From here we went towards Purandara Dasara Mantapa, few minutes walk from here.

Jan 20, 2018

Vyasaraja Matha, Hampi

August 14, 2017
After Varaha temple, we moved on towards the King's Balance. Enroute, on the slopes of the rocky hillock is an enclosure with a temple and 3 mantapas. This enclosure is said to be Vysaraja's Matha- a Vaishnavite monastery.

Vyasaraja (1460 to 1539 CE), also known by the names Vyasatirtha, Vyasaraya and Chandrikacharya was a Dvaita scholar and poet. He was the patron saint of Vijayanagara empire. Vyasaraja was received by king Saluva Narasimha at Chandragiri. During Krishna Deva Raya's rule, when Hampi became the empire's capital Vyasaraja was appointed as the Rajaguru. After the death of Krishna Deva Raya, Vyasatirtha continued to advise Achyuta Deva Raya. Vyasaraja's mortal remains buried at Nava Brindavana along with the remains of eight other Madhwa saints.

A flight of steps takes you to the portico and gateway to the enclosure.

The enclosure is bound by fort like stone walls. Builders made sure the religious center was well secured.

A stone's throw away is a Stambha.. not sure what to call it ..Garuda Stambha or Vijaya Stambha. In the background is a hill on the horizon, that's Anjanadri Parvata.

This is the only temple of the enclosure. The structure is aligned to south-west - north-east direction. It has two doors on its sides and a stepped Shikhara over its Garbhagudi. Its outer walls are quite plain except for images of Garuda, Hanuman and floral motifs.

The door frame is graced by Gajalakshmi and a pair of Dwarapala.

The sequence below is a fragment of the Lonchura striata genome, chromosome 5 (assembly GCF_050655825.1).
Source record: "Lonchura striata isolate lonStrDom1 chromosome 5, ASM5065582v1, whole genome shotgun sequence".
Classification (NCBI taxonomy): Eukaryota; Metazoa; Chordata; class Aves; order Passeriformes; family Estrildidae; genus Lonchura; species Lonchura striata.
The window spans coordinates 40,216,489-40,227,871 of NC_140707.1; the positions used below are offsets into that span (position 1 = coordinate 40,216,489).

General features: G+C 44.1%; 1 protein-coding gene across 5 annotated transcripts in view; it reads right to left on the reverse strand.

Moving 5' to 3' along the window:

The enclosure is closely packed with narrow paths to move around. On the other side of the temple is a mantapa on a platform and right besides is a flight of steps rising up to a two-storey mantapa.

View of the temple from the base of the Mantapa. Behind the temple is another simple mantapa. Lot of sheltered spaces were created for inmates' convenience. At the center of this picture is a shallow valley and a group of rocks. Few rocks are painted red and white - the cavern formed by the rocks is said to be Sugreeva's cave.

The two storey mantapa is quite similar to the mantapa on Hemkuta hill but much smaller. The mantapa offers a clear view of the slopes, the valley below and the neighboring hills.

This the hillock's peak. Lot of natural shelters created by the rocks. Naturally the caverns here would be home to wildlife like boars, porcupine, bears, and what not. That explains the need for walls around the monastery. Of course, the greater danger would be human beings.

The structural designs are same in their constructions ..be it Hampi, Penukonda, Midigeshi, Mulbagal, or any other place. Its amazing how the buildings across a wide area are same. Standard designs and processes are not modern inventions.

Among his achievements Vyasaraja is known for installing several hundred images of Anjaneya across Karnataka. The two I know of are at Hanumana Kote near Lalguli and Yantroddhara Hanuman at Hampi.

From here, we move on to the King's Balance which is close to Vittala Temple.